David Lang shakes the hand of Cedric Berry while Grant Gershon, Adrianna Manfredi, and Elissa Johnston look on Photo: mine 2011
I am not a beach person. And here in Los Angeles it takes a lot to get me west of La Cienega Blvd. But if there is anything that can do it, it’s the superb programming from L.A.’s Westside home for 20th-century music and more, Jacaranda
. Directors Patrick Scott and Mark Allan Hilt have built a remarkable series in virtually no time that showcases some of the most exciting music in town. The philosophy centers on playing music that doesn’t get heard enough and the series’ home at First Presbyterian Church in Santa Monica is typically packed on a Saturday night like the one this weekend. This show, entitled “Perilous Balance,” was an evening of contrasts and symmetry leading up to the main event, David Lang’s The Little Match Girl Passion,
which was presented by a superb ensemble including, Cedric Berry, Adrianna Manfredi, Elissa Johnston, and L.A. Master Chorale Music Director Grant Gershon. It was another big event for Jacaranda and a hugely successful performance.
Prior to the main course, however, were a number of works spanning the latter half of the 20th Century, all dealing with opposites or contrasting ideas in relatively small musical spaces. There were quartets from two American composers, Elliot Carter and Joan Tower, which were set against organ works from two ex-Soviet legends, Schnittke and Gubaidulina. Carter’s Sonata for flute, oboe, cello and harpsichord
from 1952 was the oldest work on the program and started things off. This early work is all about icy clarity and what Jacaranda Artistic Director Patrick Scott described as "winter sonorities" in his remarks before the show. The technically involved playing from the ensemble, which included Gloria Cheng on the large more modern 16-foot stop harpsichord called for in the piece, set a high standard for what was to follow. Next up was an initially dark organ solo from Sofia Gubaidulina entitled Light and Darkness
played by Jacaranda Music Director Mark Alan Hilt. The composer's trademark crashing keyboard waves of sound were interspersed with much quieter and reflective moments for a very spiritual effect. The first half concluded with a splendid performance from the Lyris Quartet of Joan Tower's 1994 Night Fields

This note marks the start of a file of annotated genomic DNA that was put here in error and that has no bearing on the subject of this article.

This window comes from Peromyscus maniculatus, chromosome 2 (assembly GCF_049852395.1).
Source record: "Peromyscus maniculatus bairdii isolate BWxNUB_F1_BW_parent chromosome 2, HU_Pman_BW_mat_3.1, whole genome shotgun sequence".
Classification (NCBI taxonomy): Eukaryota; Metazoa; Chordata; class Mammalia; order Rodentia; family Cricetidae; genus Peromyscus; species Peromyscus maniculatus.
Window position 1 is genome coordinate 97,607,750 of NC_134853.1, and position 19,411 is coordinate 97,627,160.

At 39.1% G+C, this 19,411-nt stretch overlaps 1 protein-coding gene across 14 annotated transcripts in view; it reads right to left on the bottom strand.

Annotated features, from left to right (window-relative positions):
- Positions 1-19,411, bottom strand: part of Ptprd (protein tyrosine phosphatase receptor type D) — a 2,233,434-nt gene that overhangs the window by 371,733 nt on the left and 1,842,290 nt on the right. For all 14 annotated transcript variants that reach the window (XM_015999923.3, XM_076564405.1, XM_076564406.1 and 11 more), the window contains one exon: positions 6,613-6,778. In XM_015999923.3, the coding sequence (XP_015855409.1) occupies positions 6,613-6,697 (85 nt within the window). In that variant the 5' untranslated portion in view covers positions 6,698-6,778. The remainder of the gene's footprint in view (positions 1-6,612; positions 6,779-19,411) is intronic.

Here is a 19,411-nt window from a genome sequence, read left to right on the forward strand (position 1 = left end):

. As the name implies, this rather serious single movement evokes the natural world in the dark, but even more so calls to mind the quartets of Shostakovich, albeit in a more readily accessible way.
After the break, we heard Schnittke's Sound and Resound
for organ and trombone. An unusual pairing of instruments to be sure, and one that Scott invited us to think of as an overture to The Little Match Girl Passion
in describing the immensity of the world she inhabits. Then it was time for the main course, and the performance of Lang's 2007 Grammy and Pulitzer Prize winning composition was moving and splendidly done. This is music that sounds deceptively straightforward. A quartet of vocalists, each of whom must also manage some basic percussion parts, travel through 15 movements alternating between narrative recitatives and more reflective ensemble interludes. The four vocalists perform more or less the same text throughout with staggered entrances, placing a premium on perfect pitch and timing. The work is somewhat self explanatory and creates a recognizable musical passion inspired by Bach's own St. Matthew's Passion
, but uses Hans Christian Andersen's The Little Match Girl
as the foundation instead of the traditional religious texts. As with the works that preceded it, Lang draws contrast in his music between the dark cold world of the little girl and the colorful light of her visions in the flame. The music can be halting and there are abundant silent pauses, but when the vocal harmonics burst into existence, they are marvelous, if still like the match flame, short-lived. The crowd sat in appreciative silence afterward before giving Lang, who was present for the performance, and the vocalists a standing ovation. And while those can be a dime a dozen here in L.A., this one was well deserved and it was another feather in Jacaranda's newer music cap.